"He who finds his life will lose it, and he who loses his life for my sake will find it..." The rhythmic voice pressed into her head, then droned on, buzzing in the cloud that surrounded her. And slowly the darkness lifted. Light crept through the haze, spreading with a pinkish glow, and then her eyes opened to life again.

As her vision found its focus she saw the shape of a woman, her face averted. Then the woman suddenly turned, looked right at her, and smiled warmly. The droning voice clicked off. The woman's voice was softer and richer. "Hello, honey. My name is Maria..."

She was in a hospital room, attached to beeping monitors and tubes poked into her arms. She did not remember how she had gotten here. She did not remember what had happened to her. The woman, Maria, told her that she had been in a fire, that she had saved Maria's daughter and had come back for Maria but was unable to free her and was knocked out when part of the ceiling fell on them. She had been fearless, the woman said. A hero. Firefighters had arrived in time to pull her and Maria out of the house, but they had a hard time reviving her. Maria had been praying for her life.

She tried to speak, croaking "I...," then stopped, surprised at the strange sound of her own voice. The older woman nodded, waiting. "Who...," she began again, then faltered, her voice dropping to a whisper, "do you know my name?"

Christie. Maria told her she overheard the paramedics asking many questions when they got her breathing again, to make sure her brain was okay, but she had only answered, "Christie, Christie." She didn't remember that name.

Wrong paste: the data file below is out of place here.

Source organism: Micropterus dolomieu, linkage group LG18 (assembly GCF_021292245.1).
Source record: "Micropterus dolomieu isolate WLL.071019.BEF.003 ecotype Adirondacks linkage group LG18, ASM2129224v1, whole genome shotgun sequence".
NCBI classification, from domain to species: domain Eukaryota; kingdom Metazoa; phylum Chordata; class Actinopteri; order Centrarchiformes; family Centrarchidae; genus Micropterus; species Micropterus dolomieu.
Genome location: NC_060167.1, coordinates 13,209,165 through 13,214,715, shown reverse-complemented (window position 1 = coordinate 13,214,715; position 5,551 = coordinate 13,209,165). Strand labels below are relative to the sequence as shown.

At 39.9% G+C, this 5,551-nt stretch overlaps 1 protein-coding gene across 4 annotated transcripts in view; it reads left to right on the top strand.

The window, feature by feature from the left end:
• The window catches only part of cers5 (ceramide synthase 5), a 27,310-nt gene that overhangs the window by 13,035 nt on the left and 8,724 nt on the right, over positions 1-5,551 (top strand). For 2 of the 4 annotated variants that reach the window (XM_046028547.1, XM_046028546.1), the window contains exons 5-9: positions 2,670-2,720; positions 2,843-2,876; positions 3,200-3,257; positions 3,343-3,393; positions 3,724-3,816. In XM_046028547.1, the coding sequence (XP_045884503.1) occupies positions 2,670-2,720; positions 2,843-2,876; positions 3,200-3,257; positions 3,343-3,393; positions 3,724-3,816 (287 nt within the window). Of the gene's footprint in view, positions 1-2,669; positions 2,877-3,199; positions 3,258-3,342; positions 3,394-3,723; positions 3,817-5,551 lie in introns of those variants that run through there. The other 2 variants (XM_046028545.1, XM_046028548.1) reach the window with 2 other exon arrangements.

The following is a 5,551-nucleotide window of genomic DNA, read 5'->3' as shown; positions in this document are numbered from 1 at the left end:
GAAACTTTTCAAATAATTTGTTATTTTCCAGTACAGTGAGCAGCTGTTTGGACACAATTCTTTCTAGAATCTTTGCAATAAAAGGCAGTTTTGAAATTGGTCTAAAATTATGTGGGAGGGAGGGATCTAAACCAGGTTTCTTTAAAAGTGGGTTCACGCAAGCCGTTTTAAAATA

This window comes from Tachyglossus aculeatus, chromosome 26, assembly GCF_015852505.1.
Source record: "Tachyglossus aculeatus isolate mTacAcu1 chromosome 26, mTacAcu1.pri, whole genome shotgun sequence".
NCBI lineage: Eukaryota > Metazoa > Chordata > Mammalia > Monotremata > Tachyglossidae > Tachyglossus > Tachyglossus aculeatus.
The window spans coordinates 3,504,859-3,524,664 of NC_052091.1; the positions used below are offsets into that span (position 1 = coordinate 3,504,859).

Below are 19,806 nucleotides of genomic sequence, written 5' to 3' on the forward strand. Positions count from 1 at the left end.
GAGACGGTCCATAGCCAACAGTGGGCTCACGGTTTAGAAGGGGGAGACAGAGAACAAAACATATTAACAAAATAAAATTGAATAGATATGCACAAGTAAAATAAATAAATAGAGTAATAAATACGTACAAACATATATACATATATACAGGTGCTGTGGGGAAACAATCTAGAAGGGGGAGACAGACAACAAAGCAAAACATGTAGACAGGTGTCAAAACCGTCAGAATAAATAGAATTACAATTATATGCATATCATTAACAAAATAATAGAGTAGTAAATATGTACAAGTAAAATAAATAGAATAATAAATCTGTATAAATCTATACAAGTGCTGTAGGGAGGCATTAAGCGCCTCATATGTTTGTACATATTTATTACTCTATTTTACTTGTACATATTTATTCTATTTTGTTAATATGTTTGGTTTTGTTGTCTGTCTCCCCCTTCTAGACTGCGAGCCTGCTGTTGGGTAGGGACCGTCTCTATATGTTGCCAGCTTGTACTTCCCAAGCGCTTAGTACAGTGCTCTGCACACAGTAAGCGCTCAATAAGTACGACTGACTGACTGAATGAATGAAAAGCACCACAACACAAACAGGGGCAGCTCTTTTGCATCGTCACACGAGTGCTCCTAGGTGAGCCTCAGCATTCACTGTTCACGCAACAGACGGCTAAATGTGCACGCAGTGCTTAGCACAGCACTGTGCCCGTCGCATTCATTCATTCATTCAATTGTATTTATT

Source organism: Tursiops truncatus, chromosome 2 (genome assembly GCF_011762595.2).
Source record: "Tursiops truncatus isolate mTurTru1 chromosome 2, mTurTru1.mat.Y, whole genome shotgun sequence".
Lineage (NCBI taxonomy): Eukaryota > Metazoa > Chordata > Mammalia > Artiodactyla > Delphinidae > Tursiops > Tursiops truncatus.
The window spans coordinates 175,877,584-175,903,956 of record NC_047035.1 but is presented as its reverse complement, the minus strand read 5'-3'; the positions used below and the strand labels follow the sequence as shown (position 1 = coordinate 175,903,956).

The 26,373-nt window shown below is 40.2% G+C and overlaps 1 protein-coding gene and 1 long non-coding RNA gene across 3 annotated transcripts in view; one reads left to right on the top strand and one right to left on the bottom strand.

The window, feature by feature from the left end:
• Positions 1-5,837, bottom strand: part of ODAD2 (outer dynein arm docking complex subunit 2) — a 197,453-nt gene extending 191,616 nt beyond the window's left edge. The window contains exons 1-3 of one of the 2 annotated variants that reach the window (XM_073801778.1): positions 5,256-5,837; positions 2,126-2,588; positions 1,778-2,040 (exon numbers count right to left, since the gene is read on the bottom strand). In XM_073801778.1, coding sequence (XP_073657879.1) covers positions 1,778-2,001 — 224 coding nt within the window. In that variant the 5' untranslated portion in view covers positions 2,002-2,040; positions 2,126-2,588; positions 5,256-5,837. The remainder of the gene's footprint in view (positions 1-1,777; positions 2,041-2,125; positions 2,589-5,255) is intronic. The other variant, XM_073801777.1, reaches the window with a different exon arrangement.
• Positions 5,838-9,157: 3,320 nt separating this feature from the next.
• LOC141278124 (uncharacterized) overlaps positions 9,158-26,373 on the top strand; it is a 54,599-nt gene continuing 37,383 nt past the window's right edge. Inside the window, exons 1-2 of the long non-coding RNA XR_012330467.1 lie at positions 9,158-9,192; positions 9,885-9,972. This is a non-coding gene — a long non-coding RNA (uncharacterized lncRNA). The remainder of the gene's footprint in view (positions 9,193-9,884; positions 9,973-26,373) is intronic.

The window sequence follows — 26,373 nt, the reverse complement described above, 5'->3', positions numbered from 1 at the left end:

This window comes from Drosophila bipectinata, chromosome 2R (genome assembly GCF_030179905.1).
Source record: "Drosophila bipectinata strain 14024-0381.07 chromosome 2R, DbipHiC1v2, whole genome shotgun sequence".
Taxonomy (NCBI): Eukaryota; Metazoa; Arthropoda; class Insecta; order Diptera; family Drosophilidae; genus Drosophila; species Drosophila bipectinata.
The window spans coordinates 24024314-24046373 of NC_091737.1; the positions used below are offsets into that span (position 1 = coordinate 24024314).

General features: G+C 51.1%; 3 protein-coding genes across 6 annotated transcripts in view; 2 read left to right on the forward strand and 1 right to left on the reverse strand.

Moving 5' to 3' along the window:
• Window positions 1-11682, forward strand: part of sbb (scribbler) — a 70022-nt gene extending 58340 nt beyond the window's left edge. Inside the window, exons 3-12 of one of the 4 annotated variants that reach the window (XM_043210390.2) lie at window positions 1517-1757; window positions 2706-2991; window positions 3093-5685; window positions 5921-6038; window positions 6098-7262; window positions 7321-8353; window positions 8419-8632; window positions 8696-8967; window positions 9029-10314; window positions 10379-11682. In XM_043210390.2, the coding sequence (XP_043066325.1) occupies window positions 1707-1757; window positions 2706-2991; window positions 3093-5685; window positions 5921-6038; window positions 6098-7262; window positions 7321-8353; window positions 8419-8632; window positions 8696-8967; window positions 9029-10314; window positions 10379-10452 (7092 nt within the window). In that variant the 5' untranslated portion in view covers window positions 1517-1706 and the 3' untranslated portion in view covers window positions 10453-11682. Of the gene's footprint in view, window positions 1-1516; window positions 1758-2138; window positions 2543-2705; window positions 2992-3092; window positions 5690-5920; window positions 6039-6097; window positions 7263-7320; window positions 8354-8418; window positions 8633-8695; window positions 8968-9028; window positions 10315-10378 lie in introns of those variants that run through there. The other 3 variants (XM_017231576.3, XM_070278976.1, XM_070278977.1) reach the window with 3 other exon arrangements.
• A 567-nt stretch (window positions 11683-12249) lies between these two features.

But when the orderly came and Maria had to leave, she saw it. The orderly removed her shirt to bathe her, and there on her arms were dark tattoos. On one arm a rose etched in red, drawn with blood dripping from the petals. And the other arm was wrapped with a band of thorny vines woven together, with elaborate lettering above and below: Domine Iesu Christe miserere mei peccatricis. She didn't understand the words. But she saw the name.

After her bath, she slept. When she awoke, Maria was there again. This time the older woman spoke of herself and her daughter. They were leaving soon, moving far away to live near Maria's relatives, where they would be safe. Maria was sure that the fire had been set by her ex-husband, and she wasn't going to give him another chance. They had nothing left here anyway.

"Where do you live, dear?"

She couldn't answer. She didn't know where she lived, or even if she had a family looking for her. It was a horrible feeling, as if she had been thrust into a place where she didn't belong... yet in some unknown way, she did. She needed a connection badly, a connection to her lost life. Something Maria couldn't give. Something the hospital couldn't give, either. The orderly had told her they had no identification for her, assuring her, though, that the memory almost always came back in time.

"I don't know." It was all she could say to Maria, her voice trembling.

"Oh honey, I'm sorry. Don't worry about that. I'm sure that will be taken care of. Someone's looking for you right now, you can be sure of that." Maria took her hand. "And you're always welcome with us, any time, for as long as you need. It's just me and my girl now. And we owe our lives to you." The older woman's eyes were wet. She began to look through her purse. "We're not leaving for a week, if I'm not here call me, for anything... you could even go with us. You're family now." Maria gave her a slip of paper with a phone number on it. "But I'm sure someone will come for you soon."